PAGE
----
The Costa Smeralda and Porto Cervo in high season can feel a little like shul on Rosh Hashana – a packed-to-the-brim, holiday fashion show!
But don’t be put off, for this Italian gem of an island has many facets. I fell in love with its wild and rugged natural beauty, rustic food and amazing hospitality towards families.
Sardinia is often seen solely as a destination for the super-rich, but go before peak season and you reap all the benefit of 5-star luxury, without the price tag to match.
Interestingly, the second largest island in the Med has quite a Jewish past. During the reign of the Roman emperor Tiberius, 4,000 Jews were exiled there.
A settlement in its capital, Cagliari, with a synagogue followed.
The island is steeped in history; its catacombs are one of the few in Italy containing Hebrew inscriptions.
Prospering in the 14th and 15th century they were subsequently banished. In current day Alghero, as an apology and to rectify the injustice, a main square was inaugurated as The Square of the Jews by its mayor, inviting Jews back to this now idyllic island.
So, we arrive at Delphina’s Valle dell’Erica in the dark. Not until morning did I really take in the beauty.
A huge natural park in the north of the island and low rise buildings; suites made with natural stone, covered in plants and flowers that blend into the surroundings, so much so, that you almost feel alone on your balcony, despite the nearly 300 rooms.
We took my mum with us. On the continent, grandparents are a welcome addition to holidaying families and why not?
I want my mum to enjoy every minute with the grandchildren before they grow up and she’s also my best friend!
Sardinia is famed for its sandy beaches, nearly 2,000km of coastline and turquoise sea. Valle dell’Erica has beach in abundance; long stretches and little coves dotted around their own mile of shoreline; the sort of beach that you would expect to drive far off the beaten track to find, but here, it’s a stroll through fragrant flora and a beach bar offering service direct to the sand.
For us, food is key; we’re a particularly foodie family, so whether it be the kids eating their body weight in artisan ice-creams and sorbets or a cold glass of Sardinian vermentino and some local cheese and olives for me, quality matters.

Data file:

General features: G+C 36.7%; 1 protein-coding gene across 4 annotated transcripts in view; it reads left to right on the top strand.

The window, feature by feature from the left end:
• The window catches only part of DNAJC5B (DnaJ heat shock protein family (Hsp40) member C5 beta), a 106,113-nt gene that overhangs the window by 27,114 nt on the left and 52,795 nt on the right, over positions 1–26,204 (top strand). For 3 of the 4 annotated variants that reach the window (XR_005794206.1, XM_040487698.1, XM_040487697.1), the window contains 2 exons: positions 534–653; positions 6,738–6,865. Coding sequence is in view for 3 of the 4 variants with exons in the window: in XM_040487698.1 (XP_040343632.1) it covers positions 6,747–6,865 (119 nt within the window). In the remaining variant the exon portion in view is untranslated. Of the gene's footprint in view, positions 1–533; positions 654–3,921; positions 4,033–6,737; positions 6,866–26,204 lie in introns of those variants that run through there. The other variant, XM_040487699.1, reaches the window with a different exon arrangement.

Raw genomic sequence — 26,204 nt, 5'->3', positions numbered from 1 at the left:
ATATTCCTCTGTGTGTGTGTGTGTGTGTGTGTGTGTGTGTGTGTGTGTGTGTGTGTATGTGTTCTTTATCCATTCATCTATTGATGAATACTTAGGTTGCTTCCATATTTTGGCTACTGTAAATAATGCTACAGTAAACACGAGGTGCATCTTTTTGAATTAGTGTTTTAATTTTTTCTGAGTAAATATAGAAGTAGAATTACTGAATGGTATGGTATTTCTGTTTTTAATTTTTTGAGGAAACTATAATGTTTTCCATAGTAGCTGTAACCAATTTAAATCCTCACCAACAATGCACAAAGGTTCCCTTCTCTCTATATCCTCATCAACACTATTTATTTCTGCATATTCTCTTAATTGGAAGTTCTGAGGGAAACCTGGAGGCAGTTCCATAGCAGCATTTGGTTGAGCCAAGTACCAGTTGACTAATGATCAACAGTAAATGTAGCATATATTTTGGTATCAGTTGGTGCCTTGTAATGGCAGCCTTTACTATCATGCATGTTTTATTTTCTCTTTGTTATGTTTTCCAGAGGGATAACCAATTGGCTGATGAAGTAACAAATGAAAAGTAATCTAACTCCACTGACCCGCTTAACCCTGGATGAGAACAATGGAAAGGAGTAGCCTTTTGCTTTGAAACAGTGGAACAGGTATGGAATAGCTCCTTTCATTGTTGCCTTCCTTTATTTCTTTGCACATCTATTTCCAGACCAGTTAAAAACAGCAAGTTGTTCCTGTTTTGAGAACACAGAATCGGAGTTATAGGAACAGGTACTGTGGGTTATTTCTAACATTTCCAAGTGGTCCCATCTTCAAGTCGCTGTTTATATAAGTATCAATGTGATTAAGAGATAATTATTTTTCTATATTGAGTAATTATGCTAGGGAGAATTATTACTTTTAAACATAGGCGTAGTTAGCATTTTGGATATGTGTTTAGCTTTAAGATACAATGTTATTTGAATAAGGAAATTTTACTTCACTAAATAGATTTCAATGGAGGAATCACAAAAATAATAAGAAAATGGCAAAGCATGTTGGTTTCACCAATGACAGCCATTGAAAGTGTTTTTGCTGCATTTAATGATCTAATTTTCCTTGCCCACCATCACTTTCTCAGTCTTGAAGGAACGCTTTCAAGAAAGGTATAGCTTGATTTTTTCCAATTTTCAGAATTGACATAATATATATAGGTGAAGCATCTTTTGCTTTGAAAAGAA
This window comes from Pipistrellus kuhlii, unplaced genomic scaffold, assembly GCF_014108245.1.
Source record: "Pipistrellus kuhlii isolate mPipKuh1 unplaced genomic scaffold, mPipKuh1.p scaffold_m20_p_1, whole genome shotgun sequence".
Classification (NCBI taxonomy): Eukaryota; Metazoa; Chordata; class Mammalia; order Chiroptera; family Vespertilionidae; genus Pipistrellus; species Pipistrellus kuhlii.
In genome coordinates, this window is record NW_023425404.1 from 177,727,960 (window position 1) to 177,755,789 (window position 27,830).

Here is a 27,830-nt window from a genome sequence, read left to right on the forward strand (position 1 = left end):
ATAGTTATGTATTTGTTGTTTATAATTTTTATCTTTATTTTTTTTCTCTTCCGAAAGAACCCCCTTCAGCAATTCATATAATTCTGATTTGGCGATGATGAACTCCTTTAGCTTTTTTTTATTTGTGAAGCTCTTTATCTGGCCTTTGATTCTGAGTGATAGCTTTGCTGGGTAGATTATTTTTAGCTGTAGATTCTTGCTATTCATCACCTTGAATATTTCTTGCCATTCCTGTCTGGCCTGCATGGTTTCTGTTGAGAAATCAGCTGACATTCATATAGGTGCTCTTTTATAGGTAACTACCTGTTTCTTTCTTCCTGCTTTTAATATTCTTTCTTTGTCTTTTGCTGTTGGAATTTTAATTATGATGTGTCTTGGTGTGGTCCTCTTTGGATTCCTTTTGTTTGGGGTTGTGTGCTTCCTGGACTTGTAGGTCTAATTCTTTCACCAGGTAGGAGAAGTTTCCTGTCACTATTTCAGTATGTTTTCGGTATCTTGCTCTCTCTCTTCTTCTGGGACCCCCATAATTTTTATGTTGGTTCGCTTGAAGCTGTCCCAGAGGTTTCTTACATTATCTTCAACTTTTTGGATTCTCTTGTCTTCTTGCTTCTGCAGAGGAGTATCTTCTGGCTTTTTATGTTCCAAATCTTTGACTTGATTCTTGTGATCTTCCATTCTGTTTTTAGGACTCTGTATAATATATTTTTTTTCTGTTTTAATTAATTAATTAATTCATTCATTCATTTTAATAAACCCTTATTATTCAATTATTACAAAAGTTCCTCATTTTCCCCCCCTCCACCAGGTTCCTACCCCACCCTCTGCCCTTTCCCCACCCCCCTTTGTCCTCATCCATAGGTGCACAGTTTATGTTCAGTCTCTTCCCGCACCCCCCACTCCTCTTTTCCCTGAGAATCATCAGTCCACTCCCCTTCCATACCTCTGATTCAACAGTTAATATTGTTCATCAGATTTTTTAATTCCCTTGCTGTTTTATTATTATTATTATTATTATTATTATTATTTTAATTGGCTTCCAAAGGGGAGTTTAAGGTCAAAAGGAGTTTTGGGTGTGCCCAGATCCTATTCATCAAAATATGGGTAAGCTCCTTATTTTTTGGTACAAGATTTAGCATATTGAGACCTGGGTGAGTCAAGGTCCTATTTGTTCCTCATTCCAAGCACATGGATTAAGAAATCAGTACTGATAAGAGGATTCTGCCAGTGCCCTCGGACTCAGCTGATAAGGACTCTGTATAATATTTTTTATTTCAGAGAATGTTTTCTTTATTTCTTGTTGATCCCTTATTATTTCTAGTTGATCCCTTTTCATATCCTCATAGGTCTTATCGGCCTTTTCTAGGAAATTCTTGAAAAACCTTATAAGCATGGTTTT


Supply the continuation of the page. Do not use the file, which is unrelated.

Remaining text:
Provenance and ingredients are priorities at Valle dell’Erica. The region, Gallura, is as big on food as it is on small, co-operative vineyards.
Unlike in the dim and distant past, I won’t go anywhere without a kids club. Ours are too young to entertain themselves and holiday is the only time I get to read a book. Ericaland is a dream come true; amazing, energetic, caring staff, from the crèche to teen club, the options are extensive both indoors and out.
The kids were more than happy, cajoled by their very own pizzeria and dedicated chef! Delphina has their family offering honed to near perfection; all baby paraphernalia, including nursery, pushchairs, sterilisers, changing tables and more are all free, as is a 24-hour baby food preparation area, complete with fridge stocked daily with fresh vegetable purees, stocks, fruits, yogurts and milks.
Active children have their own pool, mini hockey pitch, five a side football and volleyball courts to play to their hearts content.
Facilities aside – yes there’s golf, a destination thalasso spa and more – it’s the vibe here that I love the most.
Despite its daunting size, it feels private. No overcrowding by pools, but still there’s atmosphere.
A pianist at breakfast somehow isn’t annoying, no piped music and no try-too-hard clubby vibes.
Instead, quietly playing in the background to complement the vintage ice cream cart, over lunch you might hear Frank Sinatra, Nat King Cole or Ella Fitzgerald; old school classics in their original forms.
Our room felt more like a villa. Overlooked by no-one, two balconies, our own entrance directly into the park and newly refurbished in typical Sardianian style, it served us well during the week.
Crucially, the living room was split off from the bedroom, making it possible for the kids to sleep without being disturbed by the adults.
We left just once to go to the picturesque Santa Theresa, a 10-minute shuttle-ride away.
A little retail therapy in a typical, Italian village with a lively square, flanked by cafes and bars was enough for us.
Valle dell’Erica in half term is a great call. Don’t wait for high season, its prices and people. This is a real option for a relaxed family holiday – and you get the best of everything at a fraction of the cost!
Caron stayed at Valle dell’Erica, Sardinia, hotelvalledellerica.com. A week for a family-of-four staying at the end of May costs from €3,748 for a Junior Suite on a HB basis, booking through Delphina Hotels, delphinahotels.co.uk. You can follow Caron’s latest adventures at pregnantcitygirl.com, instagram.com/pregnantcitygirl and twitter.com/pregcitygirl